The room in the unused attic above an old military warehouse was dark, all roof windows carefully shuttered. He’d draped military blankets over the windows, either to ease the draft or to be sure no light escaped into the night. She noticed when she moved through the roof shingles, wood beams and bricks alike to hover in the corner farthest from him.
The light stood on the floor, a beeswax candle this time. He’d used an oil wick, torches, even a series of rushes burning one after the other when The Night had come during one of his missions. In the barracks, he’d kept the gas light on through The Night.
She sighed, the lightest of whispers, barely moving the web of a long deceased spider still clinging to the wooden beams beside her. She’d liked it better when he’d been in the barracks. At least, it meant three meals and a warm roof over his head through the winter. But that had changed five Nights ago. She’d found him on missions before, missions her murderer had given him, but five years ago, she’d met her murderer in The Night, oozing vengeance at him. But titles didn’t translate into power – not in the in between and not in the The Night. Her murderer had been dissipated long before reaching the small wood fire. And him. She’d born him. And had been killed anyway.
The first Night had been just a few weeks after her death. He’d been too young to have words, but there’d been giggles and eyes she was sure had been seeing her, at least clumsy hands had reached for her, passing through her and tears had been spilled – real and ephemeral ones.
The flame of the candle flickered. The shade of a man in rough, coal-stained worker’s garb wavered through the brick wall on the other side of the building, staring at him. Another one dead by his blades? Another one seeking vengeance? She floated into the miner’s path. “What do you want of him?” she asked. The living would hear their voices as wind sighing in the rafters.
“I’ve come to her,” was the rough reply, coughed in death’s remnant of a black lung. And indeed, following his eyes, she spotted a woman, sound asleep beside him in a sleeping bag. The dancing light of the candle barely touched her, while he kept watching the candle. “I don’t approve of her choice,” the worn voice rasped and the woman stirred, restless from her father’s voiced disapproval. “But she’d always made her own decisions.” Another cough, strong enough to have some of the old shingles rattling. “He will have to fear me when he harms her.”
Dark eyes left the candle, scanned the attic swiftly, attentively, turned – with unexpected warmth – to the sleeping woman. She sighed. So he wasn’t alone any more. He—
Another sleeper stirred on the far side of the candle. Candle light whisked over light brown hair when he sat up. So many people around him this Night! “What—“ a mortal voice began, only to be quieted by his sharp glance.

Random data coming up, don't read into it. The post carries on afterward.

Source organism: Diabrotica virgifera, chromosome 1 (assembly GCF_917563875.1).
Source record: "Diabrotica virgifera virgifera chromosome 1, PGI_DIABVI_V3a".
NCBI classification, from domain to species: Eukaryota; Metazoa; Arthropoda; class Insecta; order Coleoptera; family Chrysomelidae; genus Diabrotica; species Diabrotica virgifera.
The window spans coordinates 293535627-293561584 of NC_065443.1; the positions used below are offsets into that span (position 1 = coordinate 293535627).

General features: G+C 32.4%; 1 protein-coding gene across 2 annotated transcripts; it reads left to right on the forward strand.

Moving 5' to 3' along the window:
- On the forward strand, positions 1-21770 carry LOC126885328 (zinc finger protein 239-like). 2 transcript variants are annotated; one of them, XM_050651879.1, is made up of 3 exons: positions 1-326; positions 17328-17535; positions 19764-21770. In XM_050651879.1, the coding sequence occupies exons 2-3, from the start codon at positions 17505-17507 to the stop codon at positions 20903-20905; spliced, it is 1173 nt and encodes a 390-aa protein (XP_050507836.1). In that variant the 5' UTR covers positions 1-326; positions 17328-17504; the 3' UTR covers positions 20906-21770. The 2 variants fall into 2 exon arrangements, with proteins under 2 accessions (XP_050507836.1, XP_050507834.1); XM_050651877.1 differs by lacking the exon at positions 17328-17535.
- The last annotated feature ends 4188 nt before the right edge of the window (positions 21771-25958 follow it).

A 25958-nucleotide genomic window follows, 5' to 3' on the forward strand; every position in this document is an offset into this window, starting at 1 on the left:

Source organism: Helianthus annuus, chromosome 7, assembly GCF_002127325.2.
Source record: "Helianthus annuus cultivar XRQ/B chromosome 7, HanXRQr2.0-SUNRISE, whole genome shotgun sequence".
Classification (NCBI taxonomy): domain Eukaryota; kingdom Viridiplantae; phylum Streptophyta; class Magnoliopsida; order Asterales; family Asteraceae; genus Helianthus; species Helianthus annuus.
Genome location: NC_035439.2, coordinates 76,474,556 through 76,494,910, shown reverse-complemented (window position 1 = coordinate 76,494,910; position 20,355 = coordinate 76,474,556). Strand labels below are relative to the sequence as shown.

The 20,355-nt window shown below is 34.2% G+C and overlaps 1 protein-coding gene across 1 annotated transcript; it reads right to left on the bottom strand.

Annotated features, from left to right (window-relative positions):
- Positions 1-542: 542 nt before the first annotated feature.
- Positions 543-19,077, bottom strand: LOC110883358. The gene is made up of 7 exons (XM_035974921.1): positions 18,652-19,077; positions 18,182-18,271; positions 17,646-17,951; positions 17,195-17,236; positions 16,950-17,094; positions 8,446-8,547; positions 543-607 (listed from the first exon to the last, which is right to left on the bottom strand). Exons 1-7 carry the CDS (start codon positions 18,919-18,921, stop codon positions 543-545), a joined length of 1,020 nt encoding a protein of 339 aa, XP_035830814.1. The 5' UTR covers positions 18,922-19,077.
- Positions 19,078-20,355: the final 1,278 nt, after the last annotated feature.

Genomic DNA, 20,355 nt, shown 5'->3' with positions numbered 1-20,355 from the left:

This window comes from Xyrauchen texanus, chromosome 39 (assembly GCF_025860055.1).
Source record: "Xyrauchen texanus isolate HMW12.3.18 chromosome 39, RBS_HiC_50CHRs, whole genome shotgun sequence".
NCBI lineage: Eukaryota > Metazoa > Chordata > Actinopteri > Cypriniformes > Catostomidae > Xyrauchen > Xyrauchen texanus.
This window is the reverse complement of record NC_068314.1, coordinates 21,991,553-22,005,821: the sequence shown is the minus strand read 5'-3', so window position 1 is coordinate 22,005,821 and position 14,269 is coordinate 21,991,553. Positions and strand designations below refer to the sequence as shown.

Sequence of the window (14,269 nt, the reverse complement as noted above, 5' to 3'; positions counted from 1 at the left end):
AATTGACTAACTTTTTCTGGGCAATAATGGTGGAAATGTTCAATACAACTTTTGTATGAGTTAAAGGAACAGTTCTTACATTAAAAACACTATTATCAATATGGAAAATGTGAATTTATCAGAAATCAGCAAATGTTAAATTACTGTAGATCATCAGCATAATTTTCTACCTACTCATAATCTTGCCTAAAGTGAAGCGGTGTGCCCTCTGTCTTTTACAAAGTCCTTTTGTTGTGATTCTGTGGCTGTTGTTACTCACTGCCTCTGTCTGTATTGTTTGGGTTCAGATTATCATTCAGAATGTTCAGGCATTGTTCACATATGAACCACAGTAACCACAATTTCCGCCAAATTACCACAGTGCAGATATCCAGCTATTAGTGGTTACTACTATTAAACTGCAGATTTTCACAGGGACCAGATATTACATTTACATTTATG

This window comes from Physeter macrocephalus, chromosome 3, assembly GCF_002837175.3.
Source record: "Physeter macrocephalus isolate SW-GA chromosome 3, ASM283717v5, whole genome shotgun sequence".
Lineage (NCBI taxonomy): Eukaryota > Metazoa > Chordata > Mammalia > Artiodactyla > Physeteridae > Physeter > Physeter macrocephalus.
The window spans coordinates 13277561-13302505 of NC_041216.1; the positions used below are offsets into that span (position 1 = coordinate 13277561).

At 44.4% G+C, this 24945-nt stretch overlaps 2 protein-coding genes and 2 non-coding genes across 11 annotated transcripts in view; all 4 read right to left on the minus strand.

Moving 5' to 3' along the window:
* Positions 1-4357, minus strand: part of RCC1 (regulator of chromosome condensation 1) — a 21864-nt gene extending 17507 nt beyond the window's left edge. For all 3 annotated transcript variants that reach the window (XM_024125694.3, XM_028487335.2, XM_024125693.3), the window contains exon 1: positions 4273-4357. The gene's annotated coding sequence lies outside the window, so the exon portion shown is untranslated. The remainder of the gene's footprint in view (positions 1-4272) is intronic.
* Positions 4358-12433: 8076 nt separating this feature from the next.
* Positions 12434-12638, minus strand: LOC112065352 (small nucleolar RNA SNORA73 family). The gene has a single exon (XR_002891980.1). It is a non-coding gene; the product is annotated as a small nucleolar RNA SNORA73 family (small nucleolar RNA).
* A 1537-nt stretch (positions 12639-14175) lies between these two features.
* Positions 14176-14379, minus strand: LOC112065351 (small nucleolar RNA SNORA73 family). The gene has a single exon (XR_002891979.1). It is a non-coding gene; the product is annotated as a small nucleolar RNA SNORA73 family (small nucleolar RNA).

She almost gasped when she saw the translucent princess drifting closer at that single word. Their eyes met. “So they’ve finally met,” Marathi said after a moment.
“He’s keeping him safe.” She struggled to keep the accusation from her voice. “The boy’s fear of him doesn’t make that easier.”
Ghostly silk trailed across the floor without disturbing the dust still lying near the walls. “I didn’t want my son to fear him. I wanted to keep them safe from a truth that would have killed us all.”
“And you didn’t want to see a knife in your son’s hand.” This time she didn’t bother to hide her scorn.
The princess nodded in quiet admittance. “Did you want your grandson’s hands as bloodied as his?”
She sighed again, a whisper of air moving along the shingles. “I—”
He silenced Sespian’s question with a sharp glance and took two more candles from his rucksack. He offered one to his son, and quietly woke Amaranthe to give her the second. She yawned, then lit her candle by touching its wick to his.
“What’s wrong?” she asked when he sat down next to her, pulling his knees up to stare at both their candle flames. Looking at flames in the dark was not recommended. It rendered the night vision ineffective for minutes, but one night each year, it was the best thing to do. His fingertips brushed against hers.
“It’s the Night of all Souls,” Sespian said glumly. He sat his candle down beside theirs. “Are you afraid of your victims coming for revenge?”
“No.” Sicarius rested his chin on his drawn up knees, closing his hand around Amaranthe’s. “Mother is watching over me.”
An old folk belief in some parts of Northern Germany says that on the night between Allerheiligen (1. November) and Allerseelen (2. November), the ghosts of the ancestors return to see what has become of their descendants and to judge what they did with their lives. This night is a somber affair without any pranks or sweets, but people keep a candle burning, whether or not to guide the ghosts home or to ward off their wrath depends on who you are asking.
Winning story of the Halloween Contest 2012 on the Emperor's Edge fan forum.
The Emperor’s Edge series is copyright Lindsay Buroker, who kindly allowed derivative fiction of her works. This story is licensed internationally under Creative Commons Attribution-ShareAlike 3.0: CC BY-SA by Ann-Kathrin Kniggendorf (AKK).